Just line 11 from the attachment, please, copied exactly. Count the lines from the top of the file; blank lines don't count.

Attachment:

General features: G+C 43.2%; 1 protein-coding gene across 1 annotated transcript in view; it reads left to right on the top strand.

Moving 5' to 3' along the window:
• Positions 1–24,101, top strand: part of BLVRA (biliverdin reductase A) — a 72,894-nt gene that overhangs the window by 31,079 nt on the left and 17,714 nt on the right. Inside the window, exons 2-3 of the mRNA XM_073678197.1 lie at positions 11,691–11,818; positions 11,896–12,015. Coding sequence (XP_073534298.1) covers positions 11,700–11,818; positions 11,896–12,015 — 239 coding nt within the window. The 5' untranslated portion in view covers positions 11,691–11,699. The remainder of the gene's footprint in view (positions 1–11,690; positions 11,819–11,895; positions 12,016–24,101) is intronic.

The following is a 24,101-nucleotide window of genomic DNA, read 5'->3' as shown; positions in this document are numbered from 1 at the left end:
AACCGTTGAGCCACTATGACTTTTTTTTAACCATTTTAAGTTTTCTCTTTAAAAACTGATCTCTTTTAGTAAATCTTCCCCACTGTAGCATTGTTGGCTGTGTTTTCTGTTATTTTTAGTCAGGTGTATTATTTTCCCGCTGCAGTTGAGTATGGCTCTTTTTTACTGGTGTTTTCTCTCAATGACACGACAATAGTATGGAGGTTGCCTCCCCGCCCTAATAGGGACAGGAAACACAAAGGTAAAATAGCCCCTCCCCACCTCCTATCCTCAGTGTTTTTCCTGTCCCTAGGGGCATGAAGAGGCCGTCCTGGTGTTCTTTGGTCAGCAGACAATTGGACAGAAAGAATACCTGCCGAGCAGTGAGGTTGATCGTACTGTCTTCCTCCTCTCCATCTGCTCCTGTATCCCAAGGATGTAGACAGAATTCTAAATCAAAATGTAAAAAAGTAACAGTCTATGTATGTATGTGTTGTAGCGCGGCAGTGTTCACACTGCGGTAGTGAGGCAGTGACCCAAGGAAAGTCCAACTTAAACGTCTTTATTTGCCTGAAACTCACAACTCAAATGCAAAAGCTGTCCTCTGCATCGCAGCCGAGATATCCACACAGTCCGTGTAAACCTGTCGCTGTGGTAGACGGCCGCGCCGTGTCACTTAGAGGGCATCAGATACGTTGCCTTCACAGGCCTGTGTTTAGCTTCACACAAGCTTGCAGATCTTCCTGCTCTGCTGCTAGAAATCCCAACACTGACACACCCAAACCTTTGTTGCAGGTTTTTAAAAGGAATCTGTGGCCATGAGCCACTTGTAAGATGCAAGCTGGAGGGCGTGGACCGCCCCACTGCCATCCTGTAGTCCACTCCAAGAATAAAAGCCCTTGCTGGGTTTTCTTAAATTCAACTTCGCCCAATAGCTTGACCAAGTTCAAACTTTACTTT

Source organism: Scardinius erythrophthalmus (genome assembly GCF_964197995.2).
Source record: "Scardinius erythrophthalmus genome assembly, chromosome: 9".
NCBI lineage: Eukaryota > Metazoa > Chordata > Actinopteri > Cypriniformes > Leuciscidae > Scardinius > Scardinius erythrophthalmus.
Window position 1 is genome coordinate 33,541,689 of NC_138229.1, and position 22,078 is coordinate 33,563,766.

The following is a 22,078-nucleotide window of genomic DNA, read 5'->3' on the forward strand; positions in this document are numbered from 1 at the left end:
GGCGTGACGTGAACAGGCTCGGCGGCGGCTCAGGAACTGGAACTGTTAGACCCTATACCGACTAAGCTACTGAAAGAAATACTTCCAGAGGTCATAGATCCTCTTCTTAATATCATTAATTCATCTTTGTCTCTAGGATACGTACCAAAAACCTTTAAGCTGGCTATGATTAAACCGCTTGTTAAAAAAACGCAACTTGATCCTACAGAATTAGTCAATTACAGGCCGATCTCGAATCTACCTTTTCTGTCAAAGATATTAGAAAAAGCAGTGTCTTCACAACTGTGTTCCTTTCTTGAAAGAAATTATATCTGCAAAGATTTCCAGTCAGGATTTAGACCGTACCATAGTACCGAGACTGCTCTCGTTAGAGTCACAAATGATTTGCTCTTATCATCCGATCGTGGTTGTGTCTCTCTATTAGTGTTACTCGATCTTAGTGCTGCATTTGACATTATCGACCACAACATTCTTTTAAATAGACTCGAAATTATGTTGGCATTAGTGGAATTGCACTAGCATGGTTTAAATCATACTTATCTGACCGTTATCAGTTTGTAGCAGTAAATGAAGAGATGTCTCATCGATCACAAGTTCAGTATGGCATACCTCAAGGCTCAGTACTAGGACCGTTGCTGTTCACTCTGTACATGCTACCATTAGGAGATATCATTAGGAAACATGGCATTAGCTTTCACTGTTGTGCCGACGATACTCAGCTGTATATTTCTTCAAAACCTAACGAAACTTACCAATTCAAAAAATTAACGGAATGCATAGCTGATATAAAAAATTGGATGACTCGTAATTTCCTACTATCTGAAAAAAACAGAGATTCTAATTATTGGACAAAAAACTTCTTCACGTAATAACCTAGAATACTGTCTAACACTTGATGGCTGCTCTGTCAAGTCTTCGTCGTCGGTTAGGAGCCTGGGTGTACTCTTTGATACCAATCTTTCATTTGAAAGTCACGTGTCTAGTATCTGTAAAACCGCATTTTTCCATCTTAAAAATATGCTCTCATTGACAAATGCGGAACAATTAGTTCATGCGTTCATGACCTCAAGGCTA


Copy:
GGCGTGACGTGAACAGGCTCGGCGGCGGCTCAGGAACTGGAACTGTTAGACCCTATACCGACTAAGCTACTGAAAGAAATACTTCCAGAGGTCATAGATCCTCTTCTTAATATCATTAATTCATCTTTGTCTCTAGGATACGTACCAAAAACCTTTAAGCTGGCTATGATTAAACCGCTTGTTAAAAAAACGCAACTTGATCCTACAGAATTAGTCAATTACAGGCCGATCTCGAATCTACCTTTTCTGTCAAAGATATTAGAAAAAGCAGTGTCTTCACAACTGTGTTCCTTTCTTGAAAGAAATTATATCTGCAAAGATTTCCAGTCAGGATTTAGACCGTACCATAGTACCGAGACTGCTCTCGTTAGAGTCACAAATGATTTGCTCTTATCATCCGATCGTGGTTGTGTCTCTCTATTAGTGTTACTCGATCTTAGTGCTGCATTTGACATTATCGACCACAACATTCTTTTAAATAGACTCGAAATTATGTTGGCATTAGTGGAATTGCACTAGCATGGTTTAAATCATACTTATCTGACCGTTATCAGTTTGTAGCAGTAAATGAAGAGATGTCTCATCGATCACAAGTTCAGTATGGCATACCTCAAGGCTCAGTACTAGGACCGTTGCTGTTCACTCTGTACATGCTACCATTAGGAGATATCATTAGGAAACATGGCATTAGCTTTCACTGTTGTGCCGACGATACTCAGCTGTATATTTCTTCAAAACCTAACGAAACTTACCAATTCAAAAAATTAACGGAATGCATAGCTGATATAAAAAATTGGATGACTCGTAATTTCCTACTATCTGAAAAAAACAGAGATTCTAATTATTGGACAAAAAACTTCTTCACGTAATAACCTAGAATACTGTCTAACACTTGATGGCTGCTCTGTCAAGTCTTCGTCGTCGGTTAGGAGCCTGGGTGTACTCTTTGATACCAATCTTTCATTTGAAAGTCACGTGTCTAGTATCTGTAAAACCGCATTTTTCCATCTTAAAAATATGCTCTCATTGACAAATGCGGAACAATTAGTTCATGCGTTCATGACCTCAAGGCTA